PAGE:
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Why on earth has a therapist not told me that I'm supposed to be habituating to the thoughts and not the actions? Wow. Now that I think about it, I find it extremely unethical that they would ask me to physically set my TV off a bit & habituate to that action instead of asking me to habituate to my thoughts of "Maybe the TV is off, maybe it isn't." I cannot believe it was a thought I was supposed to be habituating to this whole time. 

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You keep going on and on about the settings of things but you're missing what your OCD is about. You don't talk at all about the fact that your current OCD theme has nothing to do with the settings of things and everything to do with doing therapy perfectly. You're completely missing the point. You are getting intrusive thoughts that you must do exposures and you must do therapy a certain way or (I don't know what 'or', is it that you feel you'll never recover properly?). This is what you need to work on. I've told you this countless times but you aren't addressing it at all.

Your intrusive thoughts are about doing therapy right, about having to do exposures when they aren't necessary. Your compulsions are mainly ruminating. You do it constantly, trying to figure out how to do your therapy perfectly, analyzing what exposures mean, etc. That's what you need to work on -- stopping those compulsions.

You're just running around in circles. You are fixated on exposures and what they mean and how they should be done but you aren't actually dealing with the OCD.

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But how can I deal with the OCD when I'm possibly doing the therapy wrong? Exposures are done for a reason, which is to get people to see that there is no danger to what they fear, like the TV being set off a little bit, or low quality settings, etc. When I hear a therapist tell me "habituate to these low quality settings," I hear "get used to these settings being low quality & not care at all whether they are low quality or not." That's what I hear. And I'm only human and I feel like I should be allowed a preference for settings. Yet, exposure therapy tells you to not care either way, basically.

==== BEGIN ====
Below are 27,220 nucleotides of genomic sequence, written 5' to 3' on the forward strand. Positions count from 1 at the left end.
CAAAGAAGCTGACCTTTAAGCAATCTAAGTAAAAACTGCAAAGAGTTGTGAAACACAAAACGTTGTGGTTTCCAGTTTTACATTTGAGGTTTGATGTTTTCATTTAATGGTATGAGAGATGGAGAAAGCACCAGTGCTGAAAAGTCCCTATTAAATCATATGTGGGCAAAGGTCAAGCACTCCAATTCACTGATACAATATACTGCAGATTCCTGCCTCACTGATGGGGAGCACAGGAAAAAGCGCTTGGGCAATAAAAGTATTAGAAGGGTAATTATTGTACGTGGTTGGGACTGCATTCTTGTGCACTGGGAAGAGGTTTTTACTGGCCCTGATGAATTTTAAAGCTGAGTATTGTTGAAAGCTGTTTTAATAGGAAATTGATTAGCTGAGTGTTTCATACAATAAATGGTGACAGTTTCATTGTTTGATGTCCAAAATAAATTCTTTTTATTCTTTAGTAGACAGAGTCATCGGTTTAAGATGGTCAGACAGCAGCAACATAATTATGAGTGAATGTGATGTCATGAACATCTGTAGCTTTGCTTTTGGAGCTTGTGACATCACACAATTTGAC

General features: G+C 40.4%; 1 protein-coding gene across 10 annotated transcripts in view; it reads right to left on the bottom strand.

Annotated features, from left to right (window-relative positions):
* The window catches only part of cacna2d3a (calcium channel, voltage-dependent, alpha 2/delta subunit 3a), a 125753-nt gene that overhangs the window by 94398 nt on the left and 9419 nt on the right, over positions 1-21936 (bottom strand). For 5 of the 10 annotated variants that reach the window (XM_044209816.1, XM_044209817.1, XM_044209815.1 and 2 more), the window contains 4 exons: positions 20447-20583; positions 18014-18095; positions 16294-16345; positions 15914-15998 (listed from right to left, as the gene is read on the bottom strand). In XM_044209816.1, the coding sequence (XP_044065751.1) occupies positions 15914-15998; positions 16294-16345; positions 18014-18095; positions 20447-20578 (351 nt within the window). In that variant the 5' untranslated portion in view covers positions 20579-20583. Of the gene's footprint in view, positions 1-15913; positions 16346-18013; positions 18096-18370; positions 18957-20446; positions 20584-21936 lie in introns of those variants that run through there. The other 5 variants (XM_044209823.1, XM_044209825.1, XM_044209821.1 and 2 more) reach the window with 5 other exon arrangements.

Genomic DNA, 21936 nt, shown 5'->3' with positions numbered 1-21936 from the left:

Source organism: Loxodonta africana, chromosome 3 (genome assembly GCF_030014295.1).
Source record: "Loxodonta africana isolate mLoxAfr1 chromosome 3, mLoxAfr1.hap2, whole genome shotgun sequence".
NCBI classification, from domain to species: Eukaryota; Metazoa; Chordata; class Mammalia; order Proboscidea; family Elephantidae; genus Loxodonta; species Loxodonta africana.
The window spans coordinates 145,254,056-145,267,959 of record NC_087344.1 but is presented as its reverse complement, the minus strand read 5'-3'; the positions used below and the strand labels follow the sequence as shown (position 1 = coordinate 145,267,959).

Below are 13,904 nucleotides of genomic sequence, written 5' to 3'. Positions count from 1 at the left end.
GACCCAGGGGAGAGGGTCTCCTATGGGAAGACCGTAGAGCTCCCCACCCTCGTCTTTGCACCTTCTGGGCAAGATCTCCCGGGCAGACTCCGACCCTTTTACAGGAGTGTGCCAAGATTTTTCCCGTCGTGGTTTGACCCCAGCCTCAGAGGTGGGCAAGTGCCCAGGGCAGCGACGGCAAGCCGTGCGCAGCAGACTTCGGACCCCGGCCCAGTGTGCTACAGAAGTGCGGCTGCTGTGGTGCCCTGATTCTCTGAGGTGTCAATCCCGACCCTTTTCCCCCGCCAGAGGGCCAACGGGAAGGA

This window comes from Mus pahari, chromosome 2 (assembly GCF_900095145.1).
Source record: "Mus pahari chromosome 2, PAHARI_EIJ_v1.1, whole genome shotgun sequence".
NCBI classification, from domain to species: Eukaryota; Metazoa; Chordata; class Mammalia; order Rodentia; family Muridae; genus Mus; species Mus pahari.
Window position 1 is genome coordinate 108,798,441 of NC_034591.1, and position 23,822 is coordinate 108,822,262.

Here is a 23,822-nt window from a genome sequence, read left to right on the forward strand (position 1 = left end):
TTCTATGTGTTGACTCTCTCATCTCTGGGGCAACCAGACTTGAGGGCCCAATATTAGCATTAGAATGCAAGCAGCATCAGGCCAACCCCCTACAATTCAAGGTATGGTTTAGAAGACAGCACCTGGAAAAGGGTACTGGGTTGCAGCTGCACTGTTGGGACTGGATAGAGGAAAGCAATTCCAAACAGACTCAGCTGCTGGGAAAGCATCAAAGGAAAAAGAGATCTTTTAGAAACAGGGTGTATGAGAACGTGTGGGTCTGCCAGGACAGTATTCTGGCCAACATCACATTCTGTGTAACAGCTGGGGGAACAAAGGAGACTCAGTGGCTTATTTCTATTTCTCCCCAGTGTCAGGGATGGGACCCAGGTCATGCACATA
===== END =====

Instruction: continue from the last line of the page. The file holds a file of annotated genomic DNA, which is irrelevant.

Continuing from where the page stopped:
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Sure, if I get an intrusive thought that my settings may be off, I can accept the uncertainty that they may be & move on. What I cannot accept is that they certainly are, like what is done through exposures. However, exposures are done for a reason, so if I don't habituate to my settings being off & not care either way, then I'm doing the therapy wrong 

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You know I'm only human & have preferences, but I feel like exposure therapy teaches you not to care either way, at all. And its killing me. It is killing me. There is only so far I can go until I lose what makes me human. Until I really can't habituate any further to things being off. I care if things are off. I do. But wouldn't any human? I hate what this therapy has done to my brain.

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Guest ashipinharbor
3 minutes ago, saddaniels said:

You know I'm only human & have preferences, but I feel like exposure therapy teaches you not to care either way, at all. And its killing me. It is killing me. There is only so far I can go until I lose what makes me human. Until I really can't habituate any further to things being off. I care if things are off. I do. But wouldn't any human? I hate what this therapy has done to my brain.

It's not teaching you not to care, its showing you that they are only thoughts, and that nothing is ever 100% certain.

Once you accept those facts, you can start to move forward.

Also, your last few posts are nothing but rumimations. What you wrote isn't what you need to focus on. All that's important are realizing the aforementioned statements, and stopping compulsions.

Edited by ashipinharbor